**spoiler alert** This stands as a review for all three book.
This series suffered from mismatched expectations.
One of the strengths of urban fantasy (**spoiler alert** This stands as a review for all three book.
This series suffered from mismatched expectations.
One of the strengths of urban fantasy (as opposed to epic fantasy) is that the worldbuilding doesn't need to be a huge job on the author's part. The world is much as we know it, only with werewolves, vampires, etc. This allows for the characters and the writing to shine through. And if an author wants to go deep with world building, there's plenty of room to do so. Look at Kim Harrison's Hollows or Patrcia Briggs's Mercy series.
Sadly, Ms. Bishop took that strength and turned it to a weakness. [SPOILERS FOLLOW]
When I picked up the first book, I assumed it was a standard urban fantasy. I was pleasantly surprised when it seemed to be somewhat deeper -- an entire re-writing of human history. How would humanity look if we'd evolved in a world with a different apex predator? That's an amazing premise and could have been a fascinating book.
But Ms. Bishop didn't even try. I mean, there's some broad and shallow world building -- a different dominant religion, calling Europe "Cel-Romano", etc. -- but really, it's our world. There's TV, oil-powered vehicles, jeans, pizza, burgers. How do we get jeans without the California gold rush? How do we get pizza if the terra indigene didn't bother cultivating tomatoes in the New World? Why would the all power terra indigene allow humans to use petroleum products at all?
Also, humans have JUST invented the airplane?
It was uneven and jarring, constantly pulling me out of the story, to consider what this world that she invented could have looked like. It could have been cool.
I know I'm a hard ass for world building, so I wasn't going to love this series. But I can usually settle in and get over myself and enjoy the story. But Ms. Bishop kept trying to make the story bigger and kept drawing attention to the weaknesses therein.
What started as one young girl's attempt to escape a terrible life turned into a total Mary Sue journey in which Meg Saves The World Through Her Innate Sweetness. We know she's sweet because that's the only word people use to describe her. Also because she's just always doing nice things for people. There may be some grit and spunk in there, too, but mostly she's a blank character and not terribly interesting.
(Let's just take a minute here to diverge into reality and point out that girls who were raised in this level of abuse would not be functional. They would have serious detachment disorder, among other things.)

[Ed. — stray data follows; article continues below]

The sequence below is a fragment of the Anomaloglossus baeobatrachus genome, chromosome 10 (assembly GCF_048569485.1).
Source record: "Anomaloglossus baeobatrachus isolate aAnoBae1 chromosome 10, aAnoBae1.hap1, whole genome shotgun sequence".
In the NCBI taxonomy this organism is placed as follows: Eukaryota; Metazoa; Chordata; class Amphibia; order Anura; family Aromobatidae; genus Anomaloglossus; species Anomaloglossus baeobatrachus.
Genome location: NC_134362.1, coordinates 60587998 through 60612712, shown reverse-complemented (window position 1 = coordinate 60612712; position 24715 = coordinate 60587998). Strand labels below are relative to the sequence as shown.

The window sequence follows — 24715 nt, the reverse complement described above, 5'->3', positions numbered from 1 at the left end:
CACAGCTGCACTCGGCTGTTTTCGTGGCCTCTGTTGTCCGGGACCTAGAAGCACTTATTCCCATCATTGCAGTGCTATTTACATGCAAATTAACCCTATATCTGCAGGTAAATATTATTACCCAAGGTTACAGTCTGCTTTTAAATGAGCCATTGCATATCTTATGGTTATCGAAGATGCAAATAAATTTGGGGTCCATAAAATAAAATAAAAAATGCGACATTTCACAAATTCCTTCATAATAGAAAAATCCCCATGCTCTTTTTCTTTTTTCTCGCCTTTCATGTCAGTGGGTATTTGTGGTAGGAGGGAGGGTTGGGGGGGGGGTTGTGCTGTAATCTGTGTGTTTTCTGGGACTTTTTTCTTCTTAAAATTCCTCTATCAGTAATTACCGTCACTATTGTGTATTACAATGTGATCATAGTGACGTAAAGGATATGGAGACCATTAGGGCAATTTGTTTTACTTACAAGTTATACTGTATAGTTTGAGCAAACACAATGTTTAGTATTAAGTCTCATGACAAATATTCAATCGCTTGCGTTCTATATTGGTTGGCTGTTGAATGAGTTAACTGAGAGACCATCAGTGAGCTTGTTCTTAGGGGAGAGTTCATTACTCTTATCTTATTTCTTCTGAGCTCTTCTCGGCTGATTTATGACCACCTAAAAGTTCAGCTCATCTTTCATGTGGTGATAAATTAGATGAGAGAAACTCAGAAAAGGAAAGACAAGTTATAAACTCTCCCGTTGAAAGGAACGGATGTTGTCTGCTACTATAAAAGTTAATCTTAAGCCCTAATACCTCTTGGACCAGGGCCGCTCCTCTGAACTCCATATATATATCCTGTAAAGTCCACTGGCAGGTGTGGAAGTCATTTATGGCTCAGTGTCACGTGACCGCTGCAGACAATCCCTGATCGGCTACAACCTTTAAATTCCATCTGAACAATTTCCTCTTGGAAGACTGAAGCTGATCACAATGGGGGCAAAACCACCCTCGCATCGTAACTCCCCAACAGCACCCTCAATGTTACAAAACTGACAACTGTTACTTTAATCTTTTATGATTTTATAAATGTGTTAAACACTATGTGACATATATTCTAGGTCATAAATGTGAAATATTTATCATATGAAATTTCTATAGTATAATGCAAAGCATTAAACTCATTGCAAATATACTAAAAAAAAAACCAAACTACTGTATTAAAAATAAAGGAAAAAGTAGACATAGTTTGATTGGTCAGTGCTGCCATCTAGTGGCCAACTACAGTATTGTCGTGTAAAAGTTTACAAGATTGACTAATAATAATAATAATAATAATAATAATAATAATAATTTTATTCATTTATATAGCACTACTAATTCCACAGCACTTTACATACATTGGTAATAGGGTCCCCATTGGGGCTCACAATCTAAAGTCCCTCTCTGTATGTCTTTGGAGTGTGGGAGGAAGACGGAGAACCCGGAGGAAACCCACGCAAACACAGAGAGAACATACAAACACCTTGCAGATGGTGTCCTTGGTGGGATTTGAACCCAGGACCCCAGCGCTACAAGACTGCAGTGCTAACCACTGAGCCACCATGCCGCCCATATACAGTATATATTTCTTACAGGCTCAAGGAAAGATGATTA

But everyone just LOVES her because she's sweet. She's so sweet that the elementals love her and the crows love her and Sam comes out of his damages shell to love her and Henry loves her and Erebus loves her... and... and...
And that love for her literally saves humanity! Because through tens of thousands of years, no human and terra indigene have ever tried to communicate better, get to know each other better? Really? Seriously? Her mere presence is enough to evolve an entire community to a higher order!
Her shallow world building crumbles and falls as she keeps expanding the plot outward.
Particularly since she's invoking parallels in our real world. It so happens that I read this during the weeks when the news was full stories that seems to resonate: the anniversary of the Murrah Federal Building bombing, the riots in Baltimore, the Boston Marathon Bombing Trial, girls rescued from Boko Haram, the anniversary of Doctor King's speech to the Mass. Legislature.
The world she's written has humans living at a drastic disadvantage under a tremendous power imbalance. There is good material to be mined there, and she seemed to be TRYING to say interesting things. But if she was, the analogy felt sour.
The gender dynamics are not good either.
Women fall into a few categories. Most of them are like Meg -- young, not mothers, characterized as sweet and kind (but not bunny-ish, no, we sneer at bunny-ish girls, they have a little wolf in them!). They have little to distinguish them one from the other -- I honestly couldn't remember who was just married and who was engaged. Even the Crows falls into this -- there's no distinction between the Crow girls. They are all just interchangeable young things.
Some of them are grasping, damaged, stupid, manipulative, shallow, and status hungry monsters. (Asia Crane and Elayne Borden and Elayne's mom.)
Nyx is literally the embodiment of a cliche (and back to the bad world building -- why do their vampires look so much like ours?). We know nothing about her other than she likes to dress in long dark evening gowns.
Tess was the only interesting female in the whole book. Except, maybe, Jean. Who disappears entirely.
There weren't MANY females, though. The police department and seemingly all the Wolves, and Henry, and most the vampires, and all the political players, are all male. And they are doofus males, like some 60s sitcom characters who are all flustered by women crying and say things like "is it that time of the month?" and are so unsure of their own basic emotions that it takes three books for Simon to realize he is in love with Meg.
All that said, this series gets two stars instead of one for a single reason. I grew up with a girl who cut herself and this is the first time I've ever seen her represented in a book. As a hero, nonetheless. I can't pretend to know anything about the psychology the drives self-cutting but I can imagine this might an interesting book for someone who deals with that issue....more